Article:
Make a date to go the Centre – you won’t be disappointed.

Manchester and climate change

SHIP_CANAL1902e A cartoonist in 1882 chose to depict (opposite) the city of Manchester transformed in 20 years’ time by the proposed ship canal into a seaside resort with donkeys and bathers on the yellow sands – with the smoky factory chimneys in the far background. This week a report published by The Guardian acknowledges more accurately that this first industrial city in the world can be seen as the originator of man-made global warming.

The Manchester Report is a fascinating collection of expert views and solutions for reducing CO² emissions. Based on a City Commission hearing of experts, chaired by Lord Tom Bingham, former Lord Chief Justice, the twenty proposals are essential reading for anyone interested in how we can tackle this pressing issue in a timely and effective way. Will any of these proposals be reflected in the White Paper on Climate Change due to be published today?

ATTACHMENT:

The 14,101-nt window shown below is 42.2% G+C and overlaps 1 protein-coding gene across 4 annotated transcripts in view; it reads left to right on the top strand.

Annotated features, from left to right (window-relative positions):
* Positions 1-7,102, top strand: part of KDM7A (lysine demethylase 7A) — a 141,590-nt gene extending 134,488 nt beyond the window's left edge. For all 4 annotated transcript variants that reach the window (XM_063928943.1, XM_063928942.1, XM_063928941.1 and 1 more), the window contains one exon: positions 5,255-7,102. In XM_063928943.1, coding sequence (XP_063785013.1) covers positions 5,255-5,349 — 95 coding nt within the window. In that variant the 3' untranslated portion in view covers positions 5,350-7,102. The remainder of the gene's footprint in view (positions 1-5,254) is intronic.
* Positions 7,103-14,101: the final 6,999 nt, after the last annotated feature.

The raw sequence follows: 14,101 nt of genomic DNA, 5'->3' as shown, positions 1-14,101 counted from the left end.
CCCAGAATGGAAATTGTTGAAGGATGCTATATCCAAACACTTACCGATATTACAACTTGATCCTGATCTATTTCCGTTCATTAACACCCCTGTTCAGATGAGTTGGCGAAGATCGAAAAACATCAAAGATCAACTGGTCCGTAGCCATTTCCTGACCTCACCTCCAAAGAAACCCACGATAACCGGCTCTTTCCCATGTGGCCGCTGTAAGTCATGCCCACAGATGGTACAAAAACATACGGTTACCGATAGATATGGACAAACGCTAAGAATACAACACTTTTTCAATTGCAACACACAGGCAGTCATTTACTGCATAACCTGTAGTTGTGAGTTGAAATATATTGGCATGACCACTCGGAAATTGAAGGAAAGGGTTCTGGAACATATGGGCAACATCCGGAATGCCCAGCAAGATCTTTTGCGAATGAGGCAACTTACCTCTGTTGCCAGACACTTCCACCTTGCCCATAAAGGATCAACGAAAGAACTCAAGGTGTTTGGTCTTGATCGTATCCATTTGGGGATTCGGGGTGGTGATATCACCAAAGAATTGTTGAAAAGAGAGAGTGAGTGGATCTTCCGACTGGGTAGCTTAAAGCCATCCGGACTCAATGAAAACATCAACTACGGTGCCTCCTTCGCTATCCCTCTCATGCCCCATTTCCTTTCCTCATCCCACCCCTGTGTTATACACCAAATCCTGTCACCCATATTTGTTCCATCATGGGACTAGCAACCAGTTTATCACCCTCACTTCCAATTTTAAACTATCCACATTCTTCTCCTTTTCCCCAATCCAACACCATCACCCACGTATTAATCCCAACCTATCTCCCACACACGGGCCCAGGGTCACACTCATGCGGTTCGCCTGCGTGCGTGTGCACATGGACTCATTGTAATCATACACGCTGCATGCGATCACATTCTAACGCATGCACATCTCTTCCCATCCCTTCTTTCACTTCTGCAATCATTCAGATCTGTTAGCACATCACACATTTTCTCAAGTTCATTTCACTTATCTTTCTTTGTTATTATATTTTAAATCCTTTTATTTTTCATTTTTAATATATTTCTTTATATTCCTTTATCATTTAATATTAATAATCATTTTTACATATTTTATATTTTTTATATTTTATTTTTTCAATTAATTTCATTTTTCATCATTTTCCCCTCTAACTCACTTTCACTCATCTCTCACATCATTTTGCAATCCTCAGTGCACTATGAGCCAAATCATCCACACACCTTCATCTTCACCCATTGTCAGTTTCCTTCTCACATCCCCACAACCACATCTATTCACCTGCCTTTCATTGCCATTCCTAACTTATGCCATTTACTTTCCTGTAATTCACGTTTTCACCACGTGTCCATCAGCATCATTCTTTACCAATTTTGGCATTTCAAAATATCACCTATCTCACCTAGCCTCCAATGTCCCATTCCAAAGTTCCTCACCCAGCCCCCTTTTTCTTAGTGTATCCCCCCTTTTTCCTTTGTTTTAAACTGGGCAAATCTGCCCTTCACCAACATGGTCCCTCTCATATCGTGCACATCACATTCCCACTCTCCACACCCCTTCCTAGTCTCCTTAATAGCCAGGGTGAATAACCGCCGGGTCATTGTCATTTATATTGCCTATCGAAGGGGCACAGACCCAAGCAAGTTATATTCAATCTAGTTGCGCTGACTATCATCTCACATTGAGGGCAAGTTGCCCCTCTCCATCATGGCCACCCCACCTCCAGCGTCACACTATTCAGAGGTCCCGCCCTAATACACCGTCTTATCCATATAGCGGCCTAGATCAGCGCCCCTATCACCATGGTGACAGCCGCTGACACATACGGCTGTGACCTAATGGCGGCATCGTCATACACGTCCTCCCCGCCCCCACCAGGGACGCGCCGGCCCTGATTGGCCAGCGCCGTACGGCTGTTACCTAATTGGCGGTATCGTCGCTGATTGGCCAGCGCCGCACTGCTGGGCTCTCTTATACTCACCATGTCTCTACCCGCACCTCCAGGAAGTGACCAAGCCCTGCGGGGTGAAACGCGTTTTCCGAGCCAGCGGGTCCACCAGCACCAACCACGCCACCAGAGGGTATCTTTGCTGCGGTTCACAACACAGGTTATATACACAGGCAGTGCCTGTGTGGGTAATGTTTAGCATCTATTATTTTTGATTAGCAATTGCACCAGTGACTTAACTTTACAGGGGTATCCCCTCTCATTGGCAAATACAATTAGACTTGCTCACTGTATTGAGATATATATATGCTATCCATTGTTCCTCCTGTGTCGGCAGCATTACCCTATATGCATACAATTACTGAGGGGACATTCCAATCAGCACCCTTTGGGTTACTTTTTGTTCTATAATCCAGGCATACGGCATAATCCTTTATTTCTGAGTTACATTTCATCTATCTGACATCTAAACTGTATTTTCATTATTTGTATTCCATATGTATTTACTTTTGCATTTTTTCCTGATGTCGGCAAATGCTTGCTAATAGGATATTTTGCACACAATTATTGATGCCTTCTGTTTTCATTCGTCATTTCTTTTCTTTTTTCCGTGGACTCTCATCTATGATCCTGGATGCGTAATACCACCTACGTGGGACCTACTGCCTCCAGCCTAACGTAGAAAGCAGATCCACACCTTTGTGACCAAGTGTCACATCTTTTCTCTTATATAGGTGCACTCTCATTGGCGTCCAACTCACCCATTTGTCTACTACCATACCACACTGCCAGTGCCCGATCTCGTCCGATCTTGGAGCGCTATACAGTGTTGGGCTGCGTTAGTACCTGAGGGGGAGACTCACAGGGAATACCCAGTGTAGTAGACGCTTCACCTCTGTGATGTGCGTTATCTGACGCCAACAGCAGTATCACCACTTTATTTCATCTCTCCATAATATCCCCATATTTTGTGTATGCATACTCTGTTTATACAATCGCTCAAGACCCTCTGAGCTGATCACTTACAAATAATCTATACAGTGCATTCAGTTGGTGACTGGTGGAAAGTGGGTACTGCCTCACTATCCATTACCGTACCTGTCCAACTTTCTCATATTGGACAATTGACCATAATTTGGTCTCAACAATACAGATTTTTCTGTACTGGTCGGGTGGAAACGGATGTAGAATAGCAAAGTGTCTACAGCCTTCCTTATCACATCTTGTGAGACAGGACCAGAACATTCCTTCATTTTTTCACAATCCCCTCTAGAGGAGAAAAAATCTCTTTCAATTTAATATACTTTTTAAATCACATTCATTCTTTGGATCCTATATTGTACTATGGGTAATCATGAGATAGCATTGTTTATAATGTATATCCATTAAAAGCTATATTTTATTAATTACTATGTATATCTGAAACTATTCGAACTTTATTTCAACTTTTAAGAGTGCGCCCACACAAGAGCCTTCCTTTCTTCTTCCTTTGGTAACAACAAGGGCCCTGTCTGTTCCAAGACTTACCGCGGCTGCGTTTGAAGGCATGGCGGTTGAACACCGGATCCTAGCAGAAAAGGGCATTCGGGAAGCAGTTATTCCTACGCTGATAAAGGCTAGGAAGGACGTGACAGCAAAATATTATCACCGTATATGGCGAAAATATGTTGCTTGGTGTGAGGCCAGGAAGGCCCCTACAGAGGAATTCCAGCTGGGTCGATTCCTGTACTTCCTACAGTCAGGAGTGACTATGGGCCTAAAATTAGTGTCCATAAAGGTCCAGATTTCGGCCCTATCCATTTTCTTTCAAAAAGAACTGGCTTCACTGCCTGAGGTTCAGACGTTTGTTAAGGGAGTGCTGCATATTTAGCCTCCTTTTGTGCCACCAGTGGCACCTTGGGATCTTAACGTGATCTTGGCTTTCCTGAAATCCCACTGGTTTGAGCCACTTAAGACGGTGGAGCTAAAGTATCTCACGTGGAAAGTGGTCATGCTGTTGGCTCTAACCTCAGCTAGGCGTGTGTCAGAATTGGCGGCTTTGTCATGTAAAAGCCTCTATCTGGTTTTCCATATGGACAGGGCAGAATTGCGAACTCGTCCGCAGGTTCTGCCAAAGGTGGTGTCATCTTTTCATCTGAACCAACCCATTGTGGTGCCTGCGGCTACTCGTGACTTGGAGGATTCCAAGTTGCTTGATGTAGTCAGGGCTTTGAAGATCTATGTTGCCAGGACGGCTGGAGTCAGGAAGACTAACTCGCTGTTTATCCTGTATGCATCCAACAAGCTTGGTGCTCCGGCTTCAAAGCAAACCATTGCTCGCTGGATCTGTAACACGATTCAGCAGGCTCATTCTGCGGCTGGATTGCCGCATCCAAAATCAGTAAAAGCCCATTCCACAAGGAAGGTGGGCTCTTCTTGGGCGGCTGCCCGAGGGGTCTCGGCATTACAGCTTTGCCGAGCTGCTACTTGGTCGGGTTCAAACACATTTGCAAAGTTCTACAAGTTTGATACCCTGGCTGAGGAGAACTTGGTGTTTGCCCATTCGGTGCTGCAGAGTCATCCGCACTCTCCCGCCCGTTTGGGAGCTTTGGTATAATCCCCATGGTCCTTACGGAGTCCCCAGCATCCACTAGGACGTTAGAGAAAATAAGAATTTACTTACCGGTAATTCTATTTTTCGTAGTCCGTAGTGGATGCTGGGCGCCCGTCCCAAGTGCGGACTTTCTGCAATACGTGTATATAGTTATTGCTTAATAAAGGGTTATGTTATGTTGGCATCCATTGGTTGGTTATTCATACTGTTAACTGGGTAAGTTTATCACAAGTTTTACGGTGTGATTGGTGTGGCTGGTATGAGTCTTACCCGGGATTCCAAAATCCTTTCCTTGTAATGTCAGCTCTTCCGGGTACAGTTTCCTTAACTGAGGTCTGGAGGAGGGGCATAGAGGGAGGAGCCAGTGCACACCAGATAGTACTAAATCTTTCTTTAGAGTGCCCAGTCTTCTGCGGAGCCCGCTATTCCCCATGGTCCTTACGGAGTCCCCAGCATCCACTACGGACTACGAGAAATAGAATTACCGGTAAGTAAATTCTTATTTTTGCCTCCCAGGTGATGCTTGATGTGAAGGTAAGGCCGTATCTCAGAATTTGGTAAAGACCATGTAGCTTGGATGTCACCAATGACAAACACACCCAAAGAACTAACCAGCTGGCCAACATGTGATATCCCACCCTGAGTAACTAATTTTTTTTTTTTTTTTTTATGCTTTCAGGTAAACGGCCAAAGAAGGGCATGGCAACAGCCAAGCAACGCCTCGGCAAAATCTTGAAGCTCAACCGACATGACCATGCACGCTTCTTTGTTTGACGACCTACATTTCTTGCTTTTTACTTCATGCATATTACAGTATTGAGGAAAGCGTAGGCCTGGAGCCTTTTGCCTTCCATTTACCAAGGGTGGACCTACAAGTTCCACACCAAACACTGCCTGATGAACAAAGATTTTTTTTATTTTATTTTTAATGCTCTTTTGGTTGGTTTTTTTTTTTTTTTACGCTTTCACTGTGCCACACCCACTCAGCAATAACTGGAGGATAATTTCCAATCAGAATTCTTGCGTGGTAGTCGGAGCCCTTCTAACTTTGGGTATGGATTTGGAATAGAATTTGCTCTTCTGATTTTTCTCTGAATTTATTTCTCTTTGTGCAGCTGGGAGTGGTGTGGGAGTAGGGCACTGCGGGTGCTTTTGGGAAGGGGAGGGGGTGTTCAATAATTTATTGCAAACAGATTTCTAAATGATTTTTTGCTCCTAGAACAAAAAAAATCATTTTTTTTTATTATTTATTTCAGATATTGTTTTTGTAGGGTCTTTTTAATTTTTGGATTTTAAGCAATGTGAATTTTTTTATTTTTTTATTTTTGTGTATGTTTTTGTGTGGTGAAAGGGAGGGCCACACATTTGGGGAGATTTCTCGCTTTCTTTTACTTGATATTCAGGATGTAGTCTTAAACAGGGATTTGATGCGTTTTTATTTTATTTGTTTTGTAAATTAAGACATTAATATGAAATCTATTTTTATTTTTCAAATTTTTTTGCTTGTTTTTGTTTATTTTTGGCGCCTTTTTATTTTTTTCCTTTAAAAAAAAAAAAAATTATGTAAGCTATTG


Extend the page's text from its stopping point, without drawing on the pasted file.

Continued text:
Further details can be found in the Guardian 13 July 2009; and you can get a full copy of the report by sending a SAE to: The Manchester Report, King’s Place, 90 York Way, London N1 9GU

Room with a view

Not every one can say they can see their bedroom from the top of Cumbria’s finest mountain walk, but you can if you stay at The Larches. I’ve just been completing the first five local walks for the website’s Eco-Friendly section adding descriptions and pictures; and the proof of the assertion can just be seen with the Back of Skiddaw circular walk (Photo No 4)!


Of all the tops I’ve covered so far, the most underrated for my money, is 518 metres high Carsleddam (Walk No 4), its shapely form nestling below Skiddaw Little Man (Photo opp). W A Poucher, a veteran photographer of the Lakes, who lived his last years in Thornthwaite, never mentions it and Wainwright refers only to it en passant in his Guide to the Northern Fells. It’s got great views and is higher than Catbells (439 metres). Trouble is it’s hard to reach and on the way to somewhere else.